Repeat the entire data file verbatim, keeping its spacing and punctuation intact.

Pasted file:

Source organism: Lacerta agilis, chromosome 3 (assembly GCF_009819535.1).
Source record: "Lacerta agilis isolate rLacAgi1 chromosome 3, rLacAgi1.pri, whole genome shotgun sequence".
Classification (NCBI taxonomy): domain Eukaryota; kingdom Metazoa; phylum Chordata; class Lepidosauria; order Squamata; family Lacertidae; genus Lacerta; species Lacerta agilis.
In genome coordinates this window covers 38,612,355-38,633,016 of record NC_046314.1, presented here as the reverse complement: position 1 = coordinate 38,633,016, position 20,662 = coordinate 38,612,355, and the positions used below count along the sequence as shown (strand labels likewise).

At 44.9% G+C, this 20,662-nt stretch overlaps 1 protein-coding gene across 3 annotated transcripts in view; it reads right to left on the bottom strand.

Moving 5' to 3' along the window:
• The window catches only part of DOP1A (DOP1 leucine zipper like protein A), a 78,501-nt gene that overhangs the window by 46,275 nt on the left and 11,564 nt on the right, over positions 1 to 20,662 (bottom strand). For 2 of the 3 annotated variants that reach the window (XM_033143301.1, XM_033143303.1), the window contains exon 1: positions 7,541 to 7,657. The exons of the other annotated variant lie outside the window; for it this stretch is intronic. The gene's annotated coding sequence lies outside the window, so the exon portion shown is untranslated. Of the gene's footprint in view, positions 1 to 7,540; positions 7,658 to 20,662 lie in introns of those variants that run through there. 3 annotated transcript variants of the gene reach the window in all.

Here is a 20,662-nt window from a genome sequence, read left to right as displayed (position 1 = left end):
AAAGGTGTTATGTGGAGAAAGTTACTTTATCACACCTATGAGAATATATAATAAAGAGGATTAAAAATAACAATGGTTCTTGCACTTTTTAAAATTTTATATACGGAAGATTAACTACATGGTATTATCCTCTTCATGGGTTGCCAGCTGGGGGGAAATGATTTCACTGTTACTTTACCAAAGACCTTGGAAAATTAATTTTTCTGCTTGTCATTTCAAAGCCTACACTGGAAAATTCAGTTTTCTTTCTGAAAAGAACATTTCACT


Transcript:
Source organism: Lacerta agilis, chromosome 3 (assembly GCF_009819535.1).
Source record: "Lacerta agilis isolate rLacAgi1 chromosome 3, rLacAgi1.pri, whole genome shotgun sequence".
Classification (NCBI taxonomy): domain Eukaryota; kingdom Metazoa; phylum Chordata; class Lepidosauria; order Squamata; family Lacertidae; genus Lacerta; species Lacerta agilis.
In genome coordinates this window covers 38,612,355-38,633,016 of record NC_046314.1, presented here as the reverse complement: position 1 = coordinate 38,633,016, position 20,662 = coordinate 38,612,355, and the positions used below count along the sequence as shown (strand labels likewise).

At 44.9% G+C, this 20,662-nt stretch overlaps 1 protein-coding gene across 3 annotated transcripts in view; it reads right to left on the bottom strand.

Moving 5' to 3' along the window:
• The window catches only part of DOP1A (DOP1 leucine zipper like protein A), a 78,501-nt gene that overhangs the window by 46,275 nt on the left and 11,564 nt on the right, over positions 1 to 20,662 (bottom strand). For 2 of the 3 annotated variants that reach the window (XM_033143301.1, XM_033143303.1), the window contains exon 1: positions 7,541 to 7,657. The exons of the other annotated variant lie outside the window; for it this stretch is intronic. The gene's annotated coding sequence lies outside the window, so the exon portion shown is untranslated. Of the gene's footprint in view, positions 1 to 7,540; positions 7,658 to 20,662 lie in introns of those variants that run through there. 3 annotated transcript variants of the gene reach the window in all.

Here is a 20,662-nt window from a genome sequence, read left to right as displayed (position 1 = left end):
AAAGGTGTTATGTGGAGAAAGTTACTTTATCACACCTATGAGAATATATAATAAAGAGGATTAAAAATAACAATGGTTCTTGCACTTTTTAAAATTTTATATACGGAAGATTAACTACATGGTATTATCCTCTTCATGGGTTGCCAGCTGGGGGGAAATGATTTCACTGTTACTTTACCAAAGACCTTGGAAAATTAATTTTTCTGCTTGTCATTTCAAAGCCTACACTGGAAAATTCAGTTTTCTTTCTGAAAAGAACATTTCACT